Salehi: No, we won't have to, and I'd like to point you to our history as proof. From its creation to the present day, the Islamic Republic of Iran has never given in to those who wanted to force it to do something. But those who met the country with logic and fair-mindedness instead of a double standard have always been able to count on Iran's cooperation.
SPIEGEL: On the contrary, your unwillingness to cooperate suggests you're very much looking for the situation to escalate. There are certainly radical elements in Iran for whom an attack on their own country would be a convenient development.
Salehi: Those beating the drums of war are the same people who want to slow our progress. Iraq under Saddam Hussein forced us into an eight-year war. We don't want another war. Every politician in our country shares this opinion. But if we are attacked, we do know how to defend ourselves. Every attack, of any kind, will meet with retaliation. Immediately, without a second's hesitation.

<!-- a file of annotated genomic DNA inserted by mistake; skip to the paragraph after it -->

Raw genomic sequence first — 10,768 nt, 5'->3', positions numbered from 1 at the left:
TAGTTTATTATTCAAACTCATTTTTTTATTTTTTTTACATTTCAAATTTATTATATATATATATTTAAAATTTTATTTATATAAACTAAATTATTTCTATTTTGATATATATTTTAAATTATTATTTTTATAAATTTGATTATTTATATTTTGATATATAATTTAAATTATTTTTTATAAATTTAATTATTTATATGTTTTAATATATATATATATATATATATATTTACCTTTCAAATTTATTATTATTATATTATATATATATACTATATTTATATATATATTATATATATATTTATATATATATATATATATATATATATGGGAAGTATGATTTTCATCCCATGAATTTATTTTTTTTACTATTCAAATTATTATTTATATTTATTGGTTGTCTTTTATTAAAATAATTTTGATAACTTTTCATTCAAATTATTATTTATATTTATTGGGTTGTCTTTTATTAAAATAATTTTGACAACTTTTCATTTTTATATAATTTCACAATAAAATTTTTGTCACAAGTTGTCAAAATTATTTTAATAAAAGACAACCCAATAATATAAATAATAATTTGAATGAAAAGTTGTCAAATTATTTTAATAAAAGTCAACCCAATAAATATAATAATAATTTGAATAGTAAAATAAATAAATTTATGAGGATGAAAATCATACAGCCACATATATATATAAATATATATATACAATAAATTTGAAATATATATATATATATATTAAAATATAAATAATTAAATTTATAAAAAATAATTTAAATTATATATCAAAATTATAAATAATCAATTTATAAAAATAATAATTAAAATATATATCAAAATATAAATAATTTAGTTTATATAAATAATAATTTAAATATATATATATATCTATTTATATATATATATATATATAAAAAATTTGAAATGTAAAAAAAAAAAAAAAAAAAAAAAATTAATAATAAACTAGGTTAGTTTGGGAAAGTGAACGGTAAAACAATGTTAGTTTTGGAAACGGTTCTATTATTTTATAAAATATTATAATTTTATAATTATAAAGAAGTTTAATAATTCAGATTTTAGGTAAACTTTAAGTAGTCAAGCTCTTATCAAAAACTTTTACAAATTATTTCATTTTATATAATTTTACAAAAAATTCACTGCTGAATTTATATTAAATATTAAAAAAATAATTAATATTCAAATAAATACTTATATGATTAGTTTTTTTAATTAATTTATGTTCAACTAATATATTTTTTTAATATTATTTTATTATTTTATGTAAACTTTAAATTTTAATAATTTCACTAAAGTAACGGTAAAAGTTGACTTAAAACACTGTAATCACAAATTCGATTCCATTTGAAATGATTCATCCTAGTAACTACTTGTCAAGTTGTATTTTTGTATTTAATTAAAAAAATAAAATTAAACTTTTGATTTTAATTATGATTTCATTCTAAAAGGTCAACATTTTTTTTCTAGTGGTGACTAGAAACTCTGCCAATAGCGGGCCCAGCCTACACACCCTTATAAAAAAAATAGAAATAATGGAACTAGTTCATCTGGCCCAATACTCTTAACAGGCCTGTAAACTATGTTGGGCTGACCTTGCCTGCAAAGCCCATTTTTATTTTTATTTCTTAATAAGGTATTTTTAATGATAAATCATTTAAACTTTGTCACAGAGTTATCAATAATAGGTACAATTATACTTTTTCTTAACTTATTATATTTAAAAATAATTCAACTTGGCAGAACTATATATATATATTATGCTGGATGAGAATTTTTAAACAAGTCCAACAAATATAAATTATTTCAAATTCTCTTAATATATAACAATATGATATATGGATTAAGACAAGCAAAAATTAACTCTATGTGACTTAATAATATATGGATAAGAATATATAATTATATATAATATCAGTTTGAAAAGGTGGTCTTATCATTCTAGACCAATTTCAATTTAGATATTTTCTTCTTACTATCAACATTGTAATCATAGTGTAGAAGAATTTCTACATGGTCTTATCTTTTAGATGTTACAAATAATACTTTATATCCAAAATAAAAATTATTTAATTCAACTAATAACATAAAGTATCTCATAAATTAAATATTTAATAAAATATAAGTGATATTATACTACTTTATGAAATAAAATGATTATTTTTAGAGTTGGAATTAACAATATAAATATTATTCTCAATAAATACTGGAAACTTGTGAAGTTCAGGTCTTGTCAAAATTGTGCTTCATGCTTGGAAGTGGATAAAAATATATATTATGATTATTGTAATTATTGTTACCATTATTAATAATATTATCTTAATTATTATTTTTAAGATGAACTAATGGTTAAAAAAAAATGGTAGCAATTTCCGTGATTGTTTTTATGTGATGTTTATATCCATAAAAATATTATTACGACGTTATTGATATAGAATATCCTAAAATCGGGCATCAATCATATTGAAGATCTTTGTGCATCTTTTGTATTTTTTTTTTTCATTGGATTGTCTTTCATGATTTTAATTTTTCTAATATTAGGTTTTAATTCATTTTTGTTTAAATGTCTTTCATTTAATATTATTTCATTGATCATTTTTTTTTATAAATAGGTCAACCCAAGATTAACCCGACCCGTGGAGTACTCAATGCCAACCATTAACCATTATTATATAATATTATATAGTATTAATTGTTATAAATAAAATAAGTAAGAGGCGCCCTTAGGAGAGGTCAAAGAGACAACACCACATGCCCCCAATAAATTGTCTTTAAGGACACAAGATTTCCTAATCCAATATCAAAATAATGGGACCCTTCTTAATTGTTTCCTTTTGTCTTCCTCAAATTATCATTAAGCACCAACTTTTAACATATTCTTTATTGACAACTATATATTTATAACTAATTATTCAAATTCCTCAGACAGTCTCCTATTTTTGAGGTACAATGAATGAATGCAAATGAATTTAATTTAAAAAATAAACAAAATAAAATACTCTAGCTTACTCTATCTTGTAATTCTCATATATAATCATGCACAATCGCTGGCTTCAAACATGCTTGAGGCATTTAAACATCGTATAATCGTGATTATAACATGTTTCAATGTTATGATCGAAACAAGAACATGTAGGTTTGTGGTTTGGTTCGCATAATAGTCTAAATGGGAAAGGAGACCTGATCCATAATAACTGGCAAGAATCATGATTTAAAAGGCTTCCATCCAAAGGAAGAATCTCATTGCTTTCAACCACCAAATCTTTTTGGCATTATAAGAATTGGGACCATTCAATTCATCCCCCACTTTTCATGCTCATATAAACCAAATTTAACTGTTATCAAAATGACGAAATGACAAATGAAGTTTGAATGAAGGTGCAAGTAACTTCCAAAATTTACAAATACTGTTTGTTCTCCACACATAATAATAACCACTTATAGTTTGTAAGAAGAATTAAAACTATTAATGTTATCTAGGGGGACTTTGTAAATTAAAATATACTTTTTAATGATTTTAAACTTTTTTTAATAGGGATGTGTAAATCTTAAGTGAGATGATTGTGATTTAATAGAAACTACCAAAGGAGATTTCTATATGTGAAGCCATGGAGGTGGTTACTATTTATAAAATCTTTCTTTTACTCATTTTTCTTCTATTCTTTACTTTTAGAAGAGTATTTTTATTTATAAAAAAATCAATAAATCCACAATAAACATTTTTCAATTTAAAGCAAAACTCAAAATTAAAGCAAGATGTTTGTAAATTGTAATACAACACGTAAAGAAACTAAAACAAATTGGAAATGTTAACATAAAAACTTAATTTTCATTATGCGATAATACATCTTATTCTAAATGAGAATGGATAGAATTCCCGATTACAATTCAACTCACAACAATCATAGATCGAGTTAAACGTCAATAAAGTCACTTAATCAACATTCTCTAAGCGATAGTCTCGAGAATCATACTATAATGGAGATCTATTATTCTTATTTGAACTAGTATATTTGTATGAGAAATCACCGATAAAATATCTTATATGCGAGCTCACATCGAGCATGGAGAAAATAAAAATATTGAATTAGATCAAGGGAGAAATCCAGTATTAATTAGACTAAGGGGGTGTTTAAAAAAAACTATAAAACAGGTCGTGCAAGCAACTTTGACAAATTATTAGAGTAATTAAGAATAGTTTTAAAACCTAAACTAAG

SPIEGEL: You have also had to face accusations of state-sponsored terrorism. Just a few weeks ago, the US accused your Quds Force, an elite unit of Revolutionary Guards, of planning an assassination attempt on Saudi Arabia's ambassador in Washington, Adel al-Jubeir.
Salehi: Not a single document supports that claim. The entire thing was staged by Washington. It's a farce with an unemployed loser as the supposed hit man, and it provides the US with a diversionary tactic to distract from the financial crisis. The US government is presumably also hoping to destroy relations between Iran and Saudi Arabia, two brother nations in Islam. Don't forget, the US also justified its war against Iraq with falsified evidence.